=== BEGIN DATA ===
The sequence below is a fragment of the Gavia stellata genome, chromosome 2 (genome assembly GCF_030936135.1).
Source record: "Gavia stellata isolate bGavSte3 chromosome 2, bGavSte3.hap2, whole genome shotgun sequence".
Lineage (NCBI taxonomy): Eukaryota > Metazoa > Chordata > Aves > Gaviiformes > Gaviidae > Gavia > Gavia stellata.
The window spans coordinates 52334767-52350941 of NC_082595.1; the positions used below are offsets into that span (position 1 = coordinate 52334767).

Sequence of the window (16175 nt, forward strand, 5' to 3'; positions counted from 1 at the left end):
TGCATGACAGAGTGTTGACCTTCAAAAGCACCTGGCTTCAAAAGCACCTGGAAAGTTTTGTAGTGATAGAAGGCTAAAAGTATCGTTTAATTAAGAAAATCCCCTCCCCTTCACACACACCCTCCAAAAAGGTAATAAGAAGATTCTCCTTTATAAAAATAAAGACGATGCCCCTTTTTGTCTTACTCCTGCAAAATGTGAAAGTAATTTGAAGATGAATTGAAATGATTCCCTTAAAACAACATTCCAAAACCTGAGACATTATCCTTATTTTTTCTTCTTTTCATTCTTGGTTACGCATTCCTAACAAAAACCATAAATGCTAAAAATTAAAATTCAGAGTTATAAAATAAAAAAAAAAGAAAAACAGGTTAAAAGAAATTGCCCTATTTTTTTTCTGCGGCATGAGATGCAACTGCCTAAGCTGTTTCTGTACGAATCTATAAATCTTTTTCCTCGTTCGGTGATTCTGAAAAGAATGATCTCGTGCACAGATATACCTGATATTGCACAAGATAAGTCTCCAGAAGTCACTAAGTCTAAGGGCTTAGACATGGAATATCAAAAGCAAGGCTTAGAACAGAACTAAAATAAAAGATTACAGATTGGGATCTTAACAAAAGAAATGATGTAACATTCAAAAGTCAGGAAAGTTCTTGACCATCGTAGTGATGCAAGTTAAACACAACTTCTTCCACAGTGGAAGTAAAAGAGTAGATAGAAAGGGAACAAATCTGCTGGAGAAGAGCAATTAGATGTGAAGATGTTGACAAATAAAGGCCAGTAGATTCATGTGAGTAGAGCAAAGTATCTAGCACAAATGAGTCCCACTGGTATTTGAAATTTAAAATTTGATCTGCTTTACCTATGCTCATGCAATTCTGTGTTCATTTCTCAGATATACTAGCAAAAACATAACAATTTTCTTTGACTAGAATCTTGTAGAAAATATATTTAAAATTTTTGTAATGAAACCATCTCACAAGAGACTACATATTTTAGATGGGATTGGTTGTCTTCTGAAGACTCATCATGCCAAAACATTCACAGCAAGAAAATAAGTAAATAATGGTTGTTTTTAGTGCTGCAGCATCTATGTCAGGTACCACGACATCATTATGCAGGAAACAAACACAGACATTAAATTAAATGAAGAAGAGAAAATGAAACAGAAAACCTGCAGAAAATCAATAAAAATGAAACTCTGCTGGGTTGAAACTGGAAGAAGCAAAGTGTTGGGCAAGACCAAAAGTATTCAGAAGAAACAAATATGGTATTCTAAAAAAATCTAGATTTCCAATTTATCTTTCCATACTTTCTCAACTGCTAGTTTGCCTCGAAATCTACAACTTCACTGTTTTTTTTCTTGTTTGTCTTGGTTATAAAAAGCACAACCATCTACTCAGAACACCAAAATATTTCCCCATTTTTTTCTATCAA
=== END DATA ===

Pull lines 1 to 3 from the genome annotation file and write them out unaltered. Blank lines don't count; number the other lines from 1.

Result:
The sequence below is a fragment of the Gavia stellata genome, chromosome 2 (genome assembly GCF_030936135.1).
Source record: "Gavia stellata isolate bGavSte3 chromosome 2, bGavSte3.hap2, whole genome shotgun sequence".
Lineage (NCBI taxonomy): Eukaryota > Metazoa > Chordata > Aves > Gaviiformes > Gaviidae > Gavia > Gavia stellata.